- The biggest surprise, just happened this last session. The rogue of the group came to me asking if he can change characters. He wasn’t having fun as the rogue, and he was feeling useless. To be honest, it was due really, REALLY crappy rolls. The poor kid could not catch a break. I said of course. Helped him build a new one with a great back story that ties in the current campaign and fits well. What shocked me the most is he asked if he could play as a woman. I said, “Hell yes! I love that idea! But, why?”
“Well, we don’t have any women in the group right now, and I think we really need that point of view added to the group.”
I was floored with pride. Just, that alone made me so happy. This 13 year old, saw a missing piece in the group and wanted to fill it. I can’t even express how happy that made me.
But wait, that’s not all. See, I am an avid player of female characters. I love strong female protagonists. it comes from being raised by one hell of a strong woman. Now, when I was a kid, if I tried to play anything as a female, I would get bugged by my friends, called names, (even jokingly) and it would honestly stop me from doing it. I was curious to see how the rest of the group would handle this female coming in.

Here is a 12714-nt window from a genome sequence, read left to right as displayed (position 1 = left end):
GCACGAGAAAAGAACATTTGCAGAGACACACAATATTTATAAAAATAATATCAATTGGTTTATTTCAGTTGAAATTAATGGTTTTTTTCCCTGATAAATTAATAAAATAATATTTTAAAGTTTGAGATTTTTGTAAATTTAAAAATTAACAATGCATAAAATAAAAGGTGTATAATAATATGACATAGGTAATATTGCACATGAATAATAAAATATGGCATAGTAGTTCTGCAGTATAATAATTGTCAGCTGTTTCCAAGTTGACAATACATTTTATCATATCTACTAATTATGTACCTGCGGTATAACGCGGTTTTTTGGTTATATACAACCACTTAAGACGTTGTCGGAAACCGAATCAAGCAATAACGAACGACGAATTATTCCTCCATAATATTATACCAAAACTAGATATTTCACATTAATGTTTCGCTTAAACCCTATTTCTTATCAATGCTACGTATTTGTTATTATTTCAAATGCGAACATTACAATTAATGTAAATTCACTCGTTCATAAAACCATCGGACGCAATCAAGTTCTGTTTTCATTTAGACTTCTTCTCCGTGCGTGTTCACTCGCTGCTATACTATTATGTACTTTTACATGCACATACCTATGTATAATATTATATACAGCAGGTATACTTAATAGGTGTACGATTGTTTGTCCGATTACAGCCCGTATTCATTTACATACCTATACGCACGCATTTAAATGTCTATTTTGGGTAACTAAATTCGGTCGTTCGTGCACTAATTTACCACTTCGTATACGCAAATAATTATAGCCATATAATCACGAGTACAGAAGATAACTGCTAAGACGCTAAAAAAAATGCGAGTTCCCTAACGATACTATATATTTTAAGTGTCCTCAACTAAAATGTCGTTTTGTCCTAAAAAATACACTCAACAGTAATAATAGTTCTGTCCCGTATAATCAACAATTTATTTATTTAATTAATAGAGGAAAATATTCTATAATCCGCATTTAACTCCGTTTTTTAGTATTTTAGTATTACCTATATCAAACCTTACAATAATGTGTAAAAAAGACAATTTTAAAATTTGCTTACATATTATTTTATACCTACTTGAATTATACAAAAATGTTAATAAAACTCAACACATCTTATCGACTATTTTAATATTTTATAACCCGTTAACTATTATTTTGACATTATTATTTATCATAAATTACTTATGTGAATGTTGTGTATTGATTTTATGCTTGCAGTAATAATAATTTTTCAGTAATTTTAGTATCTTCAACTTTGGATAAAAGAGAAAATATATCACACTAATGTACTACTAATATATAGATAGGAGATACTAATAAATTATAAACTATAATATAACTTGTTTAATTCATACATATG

No one, and I mean no one even batted an eye. They said “Oh, your a woman? Cool.” That was it. They moved on and killed some evil pumpkins. (long story.) These kids, no matter what anyone says, know how to play. They know how to be people. It makes me happy.
Anyways, that’s my rant for the time being, thanks for reading.
See you all soon and may you never roll a 1 when you need a 20.